Long John Silver
aka Long John Silver’s Return to Treasure Island
Rating: ***
Origin: USA/Australia, 1954
Director: Byron Haskin
Source: American Home Treasures DVD

Sure, it’s cheap, and it’s cheesy, but this film’s just chock-full of pirate-y goodness, and pirate-movie fans owe it to themselves to dig up a copy.

How did this thing even happen? Well, back in 1950, Disney made a new version of Treasure Island, which Walt thought was pretty clever because it was a beloved property that was in the public domain, so he didn’t have to pay for it. Jump forward three years and Byron Haskin, who’d directed Island for Disney, realizes that because the source was public domain, Disney can’t stop him from shooting a sequel. (This is a lesson Disney never forgot.) Haskin contacts Robert Newton, who’d made such an impression as Silver in the Disney Version; Newton, who hadn’t handled Hollywood success very well, had fled back to England to escape his debts, so he’s happy to do it. Haskin proposes shooting in inexpensive Australia, where he’d made His Majesty O’Keefe the year before, Newton agrees, and Bob’s-your-uncle.

The winning formula for this production is to recycle elements from Treasure Island, but add more pirates and lots more Long John Silver (Newton, in high form, is in almost every scene). The first third of the movie is set in and around Porto Bello, which is inexplicably under British rule. (They sacked it four times, but never governed it.) Silver hangs out there in a low dive with a crew of sea dogs, and it’s immediately established that, though glib and plausible, he’s just as big a scoundrel as ever. (Huzzah!) All he needs is an opportunity, and it comes when another pirate crew, led by a Captain Mendoza, kidnaps the Governor’s daughter. (It is a genre rule that if the Governor has a daughter, pirates will kidnap her.)

Silver knows Mendoza, and persuades the Governor to let him handle the ransom transfer. He then performs a double double-cross, retrieving both daughter and ransom money, meanwhile pillaging the Governor’s warehouse and blaming it on Mendoza. Not-so-incidentally, he also liberates young Jim Hawkins (Treasure Island’s protagonist, played adequately by Kit Taylor), who should have been enjoying his newfound wealth back in England, but for some unexplained reason was serving as Mendoza’s enslaved cabin boy.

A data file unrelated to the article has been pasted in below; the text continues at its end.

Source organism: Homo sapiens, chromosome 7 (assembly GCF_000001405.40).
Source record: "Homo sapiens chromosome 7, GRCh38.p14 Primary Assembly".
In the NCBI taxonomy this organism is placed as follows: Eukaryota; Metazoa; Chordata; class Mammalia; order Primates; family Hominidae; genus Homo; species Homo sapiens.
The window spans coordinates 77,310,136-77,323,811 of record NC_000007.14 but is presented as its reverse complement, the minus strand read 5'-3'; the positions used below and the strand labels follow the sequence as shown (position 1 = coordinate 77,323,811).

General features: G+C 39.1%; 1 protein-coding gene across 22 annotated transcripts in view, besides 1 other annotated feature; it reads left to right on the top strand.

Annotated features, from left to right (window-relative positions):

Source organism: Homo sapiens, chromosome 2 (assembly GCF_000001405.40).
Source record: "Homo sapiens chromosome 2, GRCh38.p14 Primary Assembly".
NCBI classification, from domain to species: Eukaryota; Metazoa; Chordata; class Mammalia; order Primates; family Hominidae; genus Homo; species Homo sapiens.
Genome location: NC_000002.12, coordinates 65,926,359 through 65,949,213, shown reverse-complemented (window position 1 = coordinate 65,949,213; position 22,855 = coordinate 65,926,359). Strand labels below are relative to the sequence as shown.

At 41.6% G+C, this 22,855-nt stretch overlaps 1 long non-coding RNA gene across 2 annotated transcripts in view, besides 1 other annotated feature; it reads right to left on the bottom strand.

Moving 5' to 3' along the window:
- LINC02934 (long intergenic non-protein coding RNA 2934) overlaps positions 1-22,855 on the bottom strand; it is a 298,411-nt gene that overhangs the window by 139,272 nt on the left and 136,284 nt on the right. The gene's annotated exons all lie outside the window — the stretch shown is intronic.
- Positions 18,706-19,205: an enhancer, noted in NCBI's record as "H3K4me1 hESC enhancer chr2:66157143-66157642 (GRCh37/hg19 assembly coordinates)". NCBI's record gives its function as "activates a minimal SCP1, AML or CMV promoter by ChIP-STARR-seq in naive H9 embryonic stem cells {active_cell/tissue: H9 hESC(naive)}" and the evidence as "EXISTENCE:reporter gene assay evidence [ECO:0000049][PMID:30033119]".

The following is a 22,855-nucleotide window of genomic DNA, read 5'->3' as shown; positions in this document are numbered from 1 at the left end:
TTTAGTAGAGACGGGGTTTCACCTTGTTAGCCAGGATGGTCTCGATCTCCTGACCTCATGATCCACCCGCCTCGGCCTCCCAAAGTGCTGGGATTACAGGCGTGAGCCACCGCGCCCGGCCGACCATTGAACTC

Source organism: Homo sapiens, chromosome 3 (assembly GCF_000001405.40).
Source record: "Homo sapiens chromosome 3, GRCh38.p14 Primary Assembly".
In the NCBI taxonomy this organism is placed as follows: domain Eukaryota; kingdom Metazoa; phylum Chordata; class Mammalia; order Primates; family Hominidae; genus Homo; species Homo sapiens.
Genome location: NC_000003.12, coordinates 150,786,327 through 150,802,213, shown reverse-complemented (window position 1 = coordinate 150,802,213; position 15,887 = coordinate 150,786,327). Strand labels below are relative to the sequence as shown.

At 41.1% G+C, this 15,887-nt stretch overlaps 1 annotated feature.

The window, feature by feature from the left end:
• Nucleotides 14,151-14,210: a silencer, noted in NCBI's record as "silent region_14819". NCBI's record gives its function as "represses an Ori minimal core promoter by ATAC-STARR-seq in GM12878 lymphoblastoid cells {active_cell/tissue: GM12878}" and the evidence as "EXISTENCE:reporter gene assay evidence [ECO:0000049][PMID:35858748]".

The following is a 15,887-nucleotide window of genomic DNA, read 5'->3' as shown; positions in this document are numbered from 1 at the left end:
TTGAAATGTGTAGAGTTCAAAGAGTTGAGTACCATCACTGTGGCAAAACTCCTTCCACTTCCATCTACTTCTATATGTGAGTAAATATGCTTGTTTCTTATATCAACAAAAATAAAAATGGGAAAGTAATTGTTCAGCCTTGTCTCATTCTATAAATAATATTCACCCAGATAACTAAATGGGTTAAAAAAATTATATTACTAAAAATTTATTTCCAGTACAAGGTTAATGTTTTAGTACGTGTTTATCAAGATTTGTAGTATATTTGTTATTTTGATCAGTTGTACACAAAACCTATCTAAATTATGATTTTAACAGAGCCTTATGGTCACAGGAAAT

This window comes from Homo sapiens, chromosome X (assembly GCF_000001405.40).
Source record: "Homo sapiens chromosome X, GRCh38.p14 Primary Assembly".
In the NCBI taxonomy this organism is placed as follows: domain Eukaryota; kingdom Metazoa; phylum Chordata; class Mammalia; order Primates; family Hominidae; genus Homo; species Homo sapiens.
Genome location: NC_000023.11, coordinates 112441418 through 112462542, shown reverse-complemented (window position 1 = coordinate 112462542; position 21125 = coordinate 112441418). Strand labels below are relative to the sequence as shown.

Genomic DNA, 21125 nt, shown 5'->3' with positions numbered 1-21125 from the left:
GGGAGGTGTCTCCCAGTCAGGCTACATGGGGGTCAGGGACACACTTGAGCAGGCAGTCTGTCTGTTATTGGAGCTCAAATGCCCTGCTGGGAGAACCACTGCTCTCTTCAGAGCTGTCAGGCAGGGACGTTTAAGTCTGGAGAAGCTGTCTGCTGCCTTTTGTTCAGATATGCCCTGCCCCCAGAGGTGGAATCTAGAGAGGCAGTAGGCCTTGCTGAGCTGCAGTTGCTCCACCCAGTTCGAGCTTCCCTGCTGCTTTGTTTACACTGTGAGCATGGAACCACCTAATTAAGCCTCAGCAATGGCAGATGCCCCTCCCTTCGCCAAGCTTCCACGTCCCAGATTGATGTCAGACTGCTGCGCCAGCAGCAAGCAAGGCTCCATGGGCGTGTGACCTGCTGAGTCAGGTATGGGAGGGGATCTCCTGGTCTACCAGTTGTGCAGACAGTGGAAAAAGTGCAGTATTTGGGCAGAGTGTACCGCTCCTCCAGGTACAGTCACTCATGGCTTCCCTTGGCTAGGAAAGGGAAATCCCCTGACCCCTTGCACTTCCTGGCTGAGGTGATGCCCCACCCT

McGuffin time! Jim, who’s still “smart as paint” (requotes from Island are common), has a medallion that holds the key to the location of a second hoard hidden on Treasure Island. The movie veers briefly into farce as Silver tries to trick Jim into giving him the medallion, while avoiding being maneuvered into wedlock by the proprietess of the low dive, but soon Jim, Silver, Mendoza, and two scurvy pirate crews are off across the Caribbean to plunder Cap’n Flint’s second treasure. The last half of the film shamelessly pillages and recombines elements of Treasure Island, unburdened by any tiresome good guys this time except for Jim. It’s a real scoundrel-fest, sudden reversals are the order of the day, and “those who died are the lucky ones.” I won’t reveal how it ends except to say the finale hinges on two words: doubloon grenades!

One caveat: it seems there’s no good restored version of this film available digitally: all the prints floating around are pan-and-scan, and most of them are in terrible shape. Ye be warned!